With the advent of electricity (thanks to Ben Franklin), we now have computers. You can get on and double-check the postings of not only that S.O.B., but even honest, nice guys like myself. Not only “can you”, it’s your responsibility. It called “peer review”. Admittedly, it can still be difficult when the S.O.B. spends part of the year in Canada or Europe where the exchangeability of data between the USGA’s “ghin” system and their barbaric, underdeveloped handicap posting systems run in a dank, dark room with a computer driven by a hand-crank (do they have electricity in Canada?). But in the enlightened world, it can be done from the comfort of your home with a good, peety scotch in hand.
In the past, in an effort to assure a higher level of compliance with USGA handicap rules, team “captains” have been encouraged to post the scores of all members of their teams following golf rounds. Although the intent is noble, the result is not. Team “captains” should be encouraged to “encourage” teammates to post scores. If necessary, I have no problem with them yelling, berating and sarcastically demeaning their teammates to get them to post. Threats of physical violence are fine with me, but the individual players should post their own scores . . . post them correctly and post them all. Here are my reasons.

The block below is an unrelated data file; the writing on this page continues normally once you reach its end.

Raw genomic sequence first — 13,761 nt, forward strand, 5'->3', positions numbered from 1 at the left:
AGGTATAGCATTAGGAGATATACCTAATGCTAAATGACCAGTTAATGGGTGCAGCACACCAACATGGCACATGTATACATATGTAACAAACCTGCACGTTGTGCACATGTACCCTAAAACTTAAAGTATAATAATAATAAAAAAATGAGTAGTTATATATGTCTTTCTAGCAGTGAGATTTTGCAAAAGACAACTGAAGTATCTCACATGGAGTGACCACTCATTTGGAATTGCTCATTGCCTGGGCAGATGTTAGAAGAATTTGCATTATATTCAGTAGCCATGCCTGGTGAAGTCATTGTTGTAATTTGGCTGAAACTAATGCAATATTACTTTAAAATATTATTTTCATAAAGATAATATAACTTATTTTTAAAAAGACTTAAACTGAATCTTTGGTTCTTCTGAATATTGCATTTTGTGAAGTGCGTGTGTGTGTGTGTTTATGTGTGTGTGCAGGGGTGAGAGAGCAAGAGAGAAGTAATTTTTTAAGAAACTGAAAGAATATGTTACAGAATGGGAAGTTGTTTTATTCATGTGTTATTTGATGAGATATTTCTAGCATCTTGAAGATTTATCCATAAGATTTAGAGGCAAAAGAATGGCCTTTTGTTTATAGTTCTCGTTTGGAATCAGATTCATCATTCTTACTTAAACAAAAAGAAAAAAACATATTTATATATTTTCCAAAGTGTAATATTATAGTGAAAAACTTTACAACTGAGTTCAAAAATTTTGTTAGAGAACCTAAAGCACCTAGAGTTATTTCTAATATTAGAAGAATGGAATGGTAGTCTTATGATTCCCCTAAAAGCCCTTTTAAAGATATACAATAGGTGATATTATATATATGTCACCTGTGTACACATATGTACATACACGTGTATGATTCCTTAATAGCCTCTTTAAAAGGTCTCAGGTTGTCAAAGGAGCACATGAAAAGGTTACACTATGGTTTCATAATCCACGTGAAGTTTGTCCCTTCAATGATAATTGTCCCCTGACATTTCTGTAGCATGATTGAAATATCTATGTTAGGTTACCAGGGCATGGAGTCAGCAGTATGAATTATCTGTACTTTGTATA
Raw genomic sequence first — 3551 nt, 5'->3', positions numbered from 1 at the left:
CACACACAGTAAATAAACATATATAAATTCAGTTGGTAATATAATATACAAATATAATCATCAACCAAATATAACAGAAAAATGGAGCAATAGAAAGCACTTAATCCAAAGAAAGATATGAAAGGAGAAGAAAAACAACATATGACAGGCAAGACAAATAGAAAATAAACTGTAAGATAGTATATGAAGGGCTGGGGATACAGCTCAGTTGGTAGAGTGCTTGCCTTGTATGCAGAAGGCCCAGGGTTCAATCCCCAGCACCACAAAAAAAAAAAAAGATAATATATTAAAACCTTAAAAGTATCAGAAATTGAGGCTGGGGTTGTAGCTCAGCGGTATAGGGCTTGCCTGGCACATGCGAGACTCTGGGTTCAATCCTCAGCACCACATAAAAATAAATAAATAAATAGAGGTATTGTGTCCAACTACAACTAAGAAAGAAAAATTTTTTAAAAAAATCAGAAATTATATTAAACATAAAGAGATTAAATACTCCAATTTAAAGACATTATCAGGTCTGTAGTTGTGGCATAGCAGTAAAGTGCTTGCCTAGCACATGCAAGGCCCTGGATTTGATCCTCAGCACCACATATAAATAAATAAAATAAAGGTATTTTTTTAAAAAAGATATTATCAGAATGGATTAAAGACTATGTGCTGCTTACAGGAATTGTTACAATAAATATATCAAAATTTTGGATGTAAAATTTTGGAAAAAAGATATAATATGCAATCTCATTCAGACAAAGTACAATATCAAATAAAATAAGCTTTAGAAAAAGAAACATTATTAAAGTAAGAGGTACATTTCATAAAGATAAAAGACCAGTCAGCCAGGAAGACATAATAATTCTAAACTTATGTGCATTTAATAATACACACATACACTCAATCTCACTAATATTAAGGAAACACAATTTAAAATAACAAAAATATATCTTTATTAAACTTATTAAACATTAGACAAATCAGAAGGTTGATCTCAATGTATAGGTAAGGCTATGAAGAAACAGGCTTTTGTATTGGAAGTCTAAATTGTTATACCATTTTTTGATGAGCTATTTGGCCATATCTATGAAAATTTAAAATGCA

- Page One of the USGA Handicap System manual couldn’t be any clearer. Two basic premises underlie the USGA Handicap System, namely that each player will try to make the best score at every hole in every round, regardless of where the round is played, and that the player will post every acceptable round for peer review. There are no provisions in the manual for surrogates, babysitters or house mothers. It’s the golfer’s responsibility – end of story.
- With captains or scorekeepers posting rounds, confusion and errors are inevitable. An increasing number of players prefer to post their own scores online. Without question there will be duplicate postings. Unfortunately, these duplicate postings are not always detected in a timely manner and having them eliminated is problematic. The golfer must call the club, explain the situation, ask that the duplicate be removed and hope that the process is completed successfully and without error. Also, it is not unreasonable to conclude that with human nature the way it is, some golfers’ abilities to detect and correct duplicates are no doubt greater when the scores are very low. High scores are going to be thrown out anyway aren’t they? Not exactly mathematically valid reasoning.